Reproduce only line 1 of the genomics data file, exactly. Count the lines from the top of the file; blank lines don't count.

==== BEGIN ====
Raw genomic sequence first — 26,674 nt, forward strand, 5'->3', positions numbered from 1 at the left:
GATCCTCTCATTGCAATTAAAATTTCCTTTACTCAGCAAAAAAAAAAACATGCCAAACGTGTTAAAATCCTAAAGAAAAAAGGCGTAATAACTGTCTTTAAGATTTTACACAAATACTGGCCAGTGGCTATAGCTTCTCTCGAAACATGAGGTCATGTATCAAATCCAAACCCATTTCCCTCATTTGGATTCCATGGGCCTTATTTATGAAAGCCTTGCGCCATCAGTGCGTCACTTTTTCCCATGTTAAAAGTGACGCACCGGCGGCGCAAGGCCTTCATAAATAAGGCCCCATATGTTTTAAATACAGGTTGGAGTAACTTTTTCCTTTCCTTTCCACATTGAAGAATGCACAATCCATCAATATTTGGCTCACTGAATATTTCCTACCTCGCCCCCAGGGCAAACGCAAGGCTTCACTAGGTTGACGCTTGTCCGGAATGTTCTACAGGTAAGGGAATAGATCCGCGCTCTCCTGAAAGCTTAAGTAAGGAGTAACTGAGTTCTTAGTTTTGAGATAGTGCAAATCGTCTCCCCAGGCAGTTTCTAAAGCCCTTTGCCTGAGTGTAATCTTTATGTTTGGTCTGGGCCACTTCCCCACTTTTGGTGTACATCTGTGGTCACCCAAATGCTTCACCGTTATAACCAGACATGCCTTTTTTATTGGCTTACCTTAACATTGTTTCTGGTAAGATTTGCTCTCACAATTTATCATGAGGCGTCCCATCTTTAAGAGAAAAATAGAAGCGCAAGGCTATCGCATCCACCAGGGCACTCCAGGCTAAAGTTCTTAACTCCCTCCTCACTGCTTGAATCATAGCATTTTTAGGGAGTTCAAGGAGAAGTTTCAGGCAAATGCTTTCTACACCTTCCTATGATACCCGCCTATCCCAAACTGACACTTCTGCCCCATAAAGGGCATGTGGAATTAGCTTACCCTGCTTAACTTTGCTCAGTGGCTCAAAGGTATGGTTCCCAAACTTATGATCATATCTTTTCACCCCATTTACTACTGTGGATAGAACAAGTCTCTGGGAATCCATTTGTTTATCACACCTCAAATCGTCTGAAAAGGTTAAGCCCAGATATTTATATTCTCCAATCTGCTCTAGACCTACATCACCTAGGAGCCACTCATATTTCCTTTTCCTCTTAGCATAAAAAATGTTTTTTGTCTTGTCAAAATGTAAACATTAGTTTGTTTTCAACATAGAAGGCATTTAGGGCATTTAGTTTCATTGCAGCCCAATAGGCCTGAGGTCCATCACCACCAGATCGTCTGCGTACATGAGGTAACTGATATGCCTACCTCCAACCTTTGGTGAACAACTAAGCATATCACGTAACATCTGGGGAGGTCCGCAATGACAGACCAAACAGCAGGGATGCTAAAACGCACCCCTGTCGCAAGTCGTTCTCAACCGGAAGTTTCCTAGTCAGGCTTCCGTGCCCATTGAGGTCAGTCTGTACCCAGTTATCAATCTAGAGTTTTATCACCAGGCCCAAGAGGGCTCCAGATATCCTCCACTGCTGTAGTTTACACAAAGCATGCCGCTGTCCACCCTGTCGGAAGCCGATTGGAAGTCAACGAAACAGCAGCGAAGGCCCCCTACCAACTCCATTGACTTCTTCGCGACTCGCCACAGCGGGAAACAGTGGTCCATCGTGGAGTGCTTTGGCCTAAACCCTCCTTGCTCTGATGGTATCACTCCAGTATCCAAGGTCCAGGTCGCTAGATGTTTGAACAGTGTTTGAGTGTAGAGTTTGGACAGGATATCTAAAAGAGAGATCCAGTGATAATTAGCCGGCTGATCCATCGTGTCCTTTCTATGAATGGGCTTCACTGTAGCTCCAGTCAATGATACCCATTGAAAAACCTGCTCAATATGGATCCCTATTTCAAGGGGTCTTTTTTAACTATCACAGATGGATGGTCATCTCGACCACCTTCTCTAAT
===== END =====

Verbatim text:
Raw genomic sequence first — 26,674 nt, forward strand, 5'->3', positions numbered from 1 at the left: